Sunday, July 18, 2010

A Tale Of Two Capitols

Magnet # 295:  Baton Rouge Steamboat

Material:  Clay

Purchased By:  Me

I spent the third and final night of my time in Louisiana at the state capitol, Baton Rogue.  I had never been there before, but had read up on its somewhat notorious State Capitol and was really looking forward to seeing it in person.  And I was very excited to check out the area between New Orleans and Louisiana's state capitol, better known as Plantation Alley, which I've mentioned before on this blog.

I only saw a bit of Plantation Alley on my way to Baton Rouge, but I would definitely like to go back sometime in the future to tour more of the lovely plantation homes there.  Unfortunately, it was sweltering by my standards - and I'm cold natured - so I only toured a couple of the homes.  I bought plenty of magnets, though, so I may wait to say more about my travels there later.  But I do think any trip a tourist takes from New Orleans to Baron Rouge or vice versa is incomplete without stopping by at least one of these stunning mansions.  If you just stay on I-10, you're doing it wrong.  When I got to Baton Rogue later that day, I decided to drive downtown, as I thought the LSU Museum of Art at the Shaw Center for the Arts was open until late.  It wasn't, but I still had fun traveling up to the observation deck there and having a look at the city and the Mississippi River.  I also had a nice meal downtown before heading back to my hotel, a SpringHill Suites east of downtown that I would definitely book again.  The next day, I made to yet another state capitol - the Louisiana State Capitol.  There are only four state capitols that are skyscrapers buildings and, oddly enough, two of them were the only state capitols I saw on my trip.  Yep, both Louisiana and Florida have pretty tall capitols, and it was fun to compare them.  Louisiana actually has the tallest capitol of any state in the Union, and it's a very attractive Art Deco masterpiece that resembles both the Empire State Building and the Nebraska State Capitol, a high-rise that preceded it.  I must admit, the Louisiana building is not only taller than that of Florida's, it's also much more impressive.  Each of the 48 steps to the front door are carved with a state in order of when they were admitted - Hawaii and Alaska were later added at the top.  And when I entered the building, I found it held marble from all sorts of states, including my home here in Georgia.  And the floor in the Memorial Hall is made with polished lava rock.  There are lovely murals painted over the entrance to the Senate and House of Representative chambers and the images of all of the early Louisiana governors are carved on the elevator doors.  This is a truly opulent state capitol and it was created in only 14 months during the Great Depression.  Tours aren't offered there on a regular basis, but I spoke with an employee about the highlights before making my way around.  There were all sorts of expensive little details all over and the Senate and House of Representative chambers very very nice.  I also traveled all the way up to the Tower Observation Deck on the 27th floor.  It's about half the size of the Observation Deck at the Florida State Capitol and, unlike that one, it's unenclosed and not on the top floor.  The winds were whipping by me while I was up there and I held onto my camera tightly - it was a little unnerving.  There was a gift shop just inside on the same floor and I was able to pick up a few magnets there.  I later headed down to the Old Louisiana State Capitol about a mile away and was also very impressed by what I found there.  That building was modeled after a castle and it was stunning, especially thanks to a spiral staircase under a stained glass dome.  I guess it was a little on the small side compared to the new capitol, but it's hard to believe anyone would want to leave such a nice place.  At least it's still open to the public, now as a museum featuring state history and politics.  Before I headed on, I went back to the Shaw Center for the Arts, where I was able to see LSU Museum of Art before having sushi on the top floor.  I decided to be adventurous and try a completely different kind - a Ragin' Cajun Roll, complete with alligator.  It was really good.  Finally, I headed out of town, pleased with my time there.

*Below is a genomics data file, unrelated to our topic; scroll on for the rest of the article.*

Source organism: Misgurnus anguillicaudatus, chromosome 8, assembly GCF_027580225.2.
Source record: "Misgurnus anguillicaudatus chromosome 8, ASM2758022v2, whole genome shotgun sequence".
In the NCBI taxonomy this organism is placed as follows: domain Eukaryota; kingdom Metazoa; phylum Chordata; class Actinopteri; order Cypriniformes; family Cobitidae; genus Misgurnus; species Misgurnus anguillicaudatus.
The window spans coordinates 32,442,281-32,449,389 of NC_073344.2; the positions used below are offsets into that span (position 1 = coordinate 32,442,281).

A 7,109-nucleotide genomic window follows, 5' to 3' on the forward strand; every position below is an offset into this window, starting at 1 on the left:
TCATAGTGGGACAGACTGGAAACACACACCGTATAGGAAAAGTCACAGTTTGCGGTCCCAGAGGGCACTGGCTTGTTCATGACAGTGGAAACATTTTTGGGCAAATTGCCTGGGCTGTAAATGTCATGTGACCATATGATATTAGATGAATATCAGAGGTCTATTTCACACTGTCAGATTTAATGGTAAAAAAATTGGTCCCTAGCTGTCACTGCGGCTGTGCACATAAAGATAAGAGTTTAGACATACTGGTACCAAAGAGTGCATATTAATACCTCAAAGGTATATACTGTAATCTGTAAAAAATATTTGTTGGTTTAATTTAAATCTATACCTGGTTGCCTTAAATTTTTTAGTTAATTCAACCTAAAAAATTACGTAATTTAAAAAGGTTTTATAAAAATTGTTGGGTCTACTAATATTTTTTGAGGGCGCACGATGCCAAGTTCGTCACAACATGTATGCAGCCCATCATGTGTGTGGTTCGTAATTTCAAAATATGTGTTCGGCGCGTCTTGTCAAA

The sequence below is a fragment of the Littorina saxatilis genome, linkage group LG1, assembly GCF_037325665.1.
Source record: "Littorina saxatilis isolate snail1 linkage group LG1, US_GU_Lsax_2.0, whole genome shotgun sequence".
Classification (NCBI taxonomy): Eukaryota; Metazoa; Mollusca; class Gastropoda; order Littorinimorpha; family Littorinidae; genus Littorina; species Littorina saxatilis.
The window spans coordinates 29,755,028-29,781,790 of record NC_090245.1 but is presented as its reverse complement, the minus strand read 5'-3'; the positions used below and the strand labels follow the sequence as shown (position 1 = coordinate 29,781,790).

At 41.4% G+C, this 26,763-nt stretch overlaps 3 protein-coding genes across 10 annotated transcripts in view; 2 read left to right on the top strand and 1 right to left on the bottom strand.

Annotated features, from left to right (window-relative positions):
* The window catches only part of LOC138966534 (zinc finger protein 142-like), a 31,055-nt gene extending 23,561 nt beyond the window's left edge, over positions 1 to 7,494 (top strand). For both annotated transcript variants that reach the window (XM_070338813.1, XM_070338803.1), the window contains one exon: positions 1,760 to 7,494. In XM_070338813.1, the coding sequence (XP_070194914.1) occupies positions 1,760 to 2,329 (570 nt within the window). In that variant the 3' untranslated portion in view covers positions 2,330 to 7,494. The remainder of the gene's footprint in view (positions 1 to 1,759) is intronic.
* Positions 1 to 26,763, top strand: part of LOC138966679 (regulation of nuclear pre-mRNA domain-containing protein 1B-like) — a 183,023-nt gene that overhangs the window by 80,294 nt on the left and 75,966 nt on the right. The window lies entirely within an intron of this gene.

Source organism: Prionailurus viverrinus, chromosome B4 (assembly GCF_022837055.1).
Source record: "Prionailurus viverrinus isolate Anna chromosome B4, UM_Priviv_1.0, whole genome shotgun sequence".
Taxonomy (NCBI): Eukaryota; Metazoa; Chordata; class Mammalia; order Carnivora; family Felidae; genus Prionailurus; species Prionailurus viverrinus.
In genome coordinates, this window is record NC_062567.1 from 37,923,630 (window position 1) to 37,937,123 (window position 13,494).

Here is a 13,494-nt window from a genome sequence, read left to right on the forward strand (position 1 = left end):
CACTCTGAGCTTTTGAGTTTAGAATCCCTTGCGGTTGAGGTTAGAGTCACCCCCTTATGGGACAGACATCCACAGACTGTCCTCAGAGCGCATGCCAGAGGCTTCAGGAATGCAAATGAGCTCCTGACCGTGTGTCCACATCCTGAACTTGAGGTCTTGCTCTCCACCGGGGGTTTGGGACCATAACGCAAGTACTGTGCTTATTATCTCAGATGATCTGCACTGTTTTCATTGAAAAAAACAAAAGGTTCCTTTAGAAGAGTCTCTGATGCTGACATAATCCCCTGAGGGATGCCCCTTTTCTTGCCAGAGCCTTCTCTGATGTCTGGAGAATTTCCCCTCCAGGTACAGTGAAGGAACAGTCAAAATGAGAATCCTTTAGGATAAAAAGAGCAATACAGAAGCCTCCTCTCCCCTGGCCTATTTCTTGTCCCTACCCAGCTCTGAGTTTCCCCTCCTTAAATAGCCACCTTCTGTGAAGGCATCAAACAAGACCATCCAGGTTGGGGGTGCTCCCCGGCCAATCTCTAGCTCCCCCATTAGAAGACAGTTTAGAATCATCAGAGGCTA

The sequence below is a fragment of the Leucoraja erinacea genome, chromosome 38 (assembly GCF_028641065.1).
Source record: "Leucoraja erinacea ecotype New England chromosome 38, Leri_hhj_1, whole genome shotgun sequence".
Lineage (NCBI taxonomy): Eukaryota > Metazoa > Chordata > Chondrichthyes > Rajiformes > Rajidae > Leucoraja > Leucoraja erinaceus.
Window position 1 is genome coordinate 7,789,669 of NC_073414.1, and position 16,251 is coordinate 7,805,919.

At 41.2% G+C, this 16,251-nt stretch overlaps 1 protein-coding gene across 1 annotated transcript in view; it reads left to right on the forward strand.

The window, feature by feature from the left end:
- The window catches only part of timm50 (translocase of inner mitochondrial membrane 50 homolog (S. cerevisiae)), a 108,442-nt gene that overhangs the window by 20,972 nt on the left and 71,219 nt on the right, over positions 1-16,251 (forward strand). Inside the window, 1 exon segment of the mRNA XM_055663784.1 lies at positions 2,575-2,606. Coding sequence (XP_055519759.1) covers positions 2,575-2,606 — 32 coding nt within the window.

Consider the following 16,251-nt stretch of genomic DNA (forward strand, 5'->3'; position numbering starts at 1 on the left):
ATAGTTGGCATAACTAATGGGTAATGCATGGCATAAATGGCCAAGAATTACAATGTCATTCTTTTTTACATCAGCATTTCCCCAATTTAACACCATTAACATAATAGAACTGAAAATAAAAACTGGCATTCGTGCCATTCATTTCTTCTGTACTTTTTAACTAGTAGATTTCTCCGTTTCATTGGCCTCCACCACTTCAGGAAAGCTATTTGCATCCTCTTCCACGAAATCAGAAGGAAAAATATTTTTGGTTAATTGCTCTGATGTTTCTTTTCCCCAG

If you've never been to Baton Rogue, it really is a great place.  It has some of the flavor of New Orleans, but with a much more laidback attitude.  Plus, I would have to say two of the nicest and most unique state capitols can be found there.  Neither one has a dome or pediment, proving that attractive state capitols don't have to mimic the national one.  And even though it's no longer in use, the Old Louisiana State Capitol is no doubt nicer than some of the state capitol buildings out there that are currently active.  Maybe they could take a cue from the Pelican State.  So if you're interested in visiting New Orleans someday don't forget it has some great neighbors less than an hour away.  I don't think any trip to Southern Louisiana would be complete without checking out Baton Rouge and Plantation Alley.

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